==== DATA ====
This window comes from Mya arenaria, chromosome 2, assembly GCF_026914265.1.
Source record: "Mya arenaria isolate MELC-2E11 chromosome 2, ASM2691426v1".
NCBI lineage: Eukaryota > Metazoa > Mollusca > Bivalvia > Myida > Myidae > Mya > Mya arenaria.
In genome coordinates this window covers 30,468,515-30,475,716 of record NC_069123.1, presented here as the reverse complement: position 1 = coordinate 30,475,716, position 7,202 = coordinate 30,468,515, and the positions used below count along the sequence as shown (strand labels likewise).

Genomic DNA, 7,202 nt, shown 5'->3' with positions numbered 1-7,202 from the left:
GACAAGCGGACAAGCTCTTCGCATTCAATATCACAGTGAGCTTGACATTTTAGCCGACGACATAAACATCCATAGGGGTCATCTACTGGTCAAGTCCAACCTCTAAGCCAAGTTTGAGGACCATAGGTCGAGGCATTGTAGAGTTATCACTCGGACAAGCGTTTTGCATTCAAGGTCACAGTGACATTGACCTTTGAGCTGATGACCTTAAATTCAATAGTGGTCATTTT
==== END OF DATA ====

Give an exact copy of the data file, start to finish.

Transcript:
This window comes from Mya arenaria, chromosome 2, assembly GCF_026914265.1.
Source record: "Mya arenaria isolate MELC-2E11 chromosome 2, ASM2691426v1".
NCBI lineage: Eukaryota > Metazoa > Mollusca > Bivalvia > Myida > Myidae > Mya > Mya arenaria.
In genome coordinates this window covers 30,468,515-30,475,716 of record NC_069123.1, presented here as the reverse complement: position 1 = coordinate 30,475,716, position 7,202 = coordinate 30,468,515, and the positions used below count along the sequence as shown (strand labels likewise).

Genomic DNA, 7,202 nt, shown 5'->3' with positions numbered 1-7,202 from the left:
GACAAGCGGACAAGCTCTTCGCATTCAATATCACAGTGAGCTTGACATTTTAGCCGACGACATAAACATCCATAGGGGTCATCTACTGGTCAAGTCCAACCTCTAAGCCAAGTTTGAGGACCATAGGTCGAGGCATTGTAGAGTTATCACTCGGACAAGCGTTTTGCATTCAAGGTCACAGTGACATTGACCTTTGAGCTGATGACCTTAAATTCAATAGTGGTCATTTT